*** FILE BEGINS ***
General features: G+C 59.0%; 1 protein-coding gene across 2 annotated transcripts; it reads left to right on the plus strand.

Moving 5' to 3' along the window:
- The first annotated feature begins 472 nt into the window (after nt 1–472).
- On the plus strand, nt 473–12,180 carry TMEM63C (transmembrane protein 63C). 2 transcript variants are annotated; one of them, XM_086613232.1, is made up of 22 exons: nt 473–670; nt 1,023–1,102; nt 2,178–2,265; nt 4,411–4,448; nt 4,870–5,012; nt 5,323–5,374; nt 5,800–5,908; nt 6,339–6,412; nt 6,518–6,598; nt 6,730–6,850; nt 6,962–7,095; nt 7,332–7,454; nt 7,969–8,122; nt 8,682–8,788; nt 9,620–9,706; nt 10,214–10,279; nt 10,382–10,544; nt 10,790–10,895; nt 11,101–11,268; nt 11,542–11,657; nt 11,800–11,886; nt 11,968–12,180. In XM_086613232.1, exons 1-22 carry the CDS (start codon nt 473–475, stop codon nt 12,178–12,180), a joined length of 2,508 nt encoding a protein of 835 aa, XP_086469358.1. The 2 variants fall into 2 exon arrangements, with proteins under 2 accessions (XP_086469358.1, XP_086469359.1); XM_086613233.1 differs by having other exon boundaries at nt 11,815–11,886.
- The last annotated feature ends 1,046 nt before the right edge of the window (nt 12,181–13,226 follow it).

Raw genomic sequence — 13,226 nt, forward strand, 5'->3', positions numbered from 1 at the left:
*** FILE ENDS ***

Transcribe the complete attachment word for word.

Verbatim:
General features: G+C 59.0%; 1 protein-coding gene across 2 annotated transcripts; it reads left to right on the plus strand.

Moving 5' to 3' along the window:
- The first annotated feature begins 472 nt into the window (after nt 1–472).
- On the plus strand, nt 473–12,180 carry TMEM63C (transmembrane protein 63C). 2 transcript variants are annotated; one of them, XM_086613232.1, is made up of 22 exons: nt 473–670; nt 1,023–1,102; nt 2,178–2,265; nt 4,411–4,448; nt 4,870–5,012; nt 5,323–5,374; nt 5,800–5,908; nt 6,339–6,412; nt 6,518–6,598; nt 6,730–6,850; nt 6,962–7,095; nt 7,332–7,454; nt 7,969–8,122; nt 8,682–8,788; nt 9,620–9,706; nt 10,214–10,279; nt 10,382–10,544; nt 10,790–10,895; nt 11,101–11,268; nt 11,542–11,657; nt 11,800–11,886; nt 11,968–12,180. In XM_086613232.1, exons 1-22 carry the CDS (start codon nt 473–475, stop codon nt 12,178–12,180), a joined length of 2,508 nt encoding a protein of 835 aa, XP_086469358.1. The 2 variants fall into 2 exon arrangements, with proteins under 2 accessions (XP_086469358.1, XP_086469359.1); XM_086613233.1 differs by having other exon boundaries at nt 11,815–11,886.
- The last annotated feature ends 1,046 nt before the right edge of the window (nt 12,181–13,226 follow it).

Raw genomic sequence — 13,226 nt, forward strand, 5'->3', positions numbered from 1 at the left: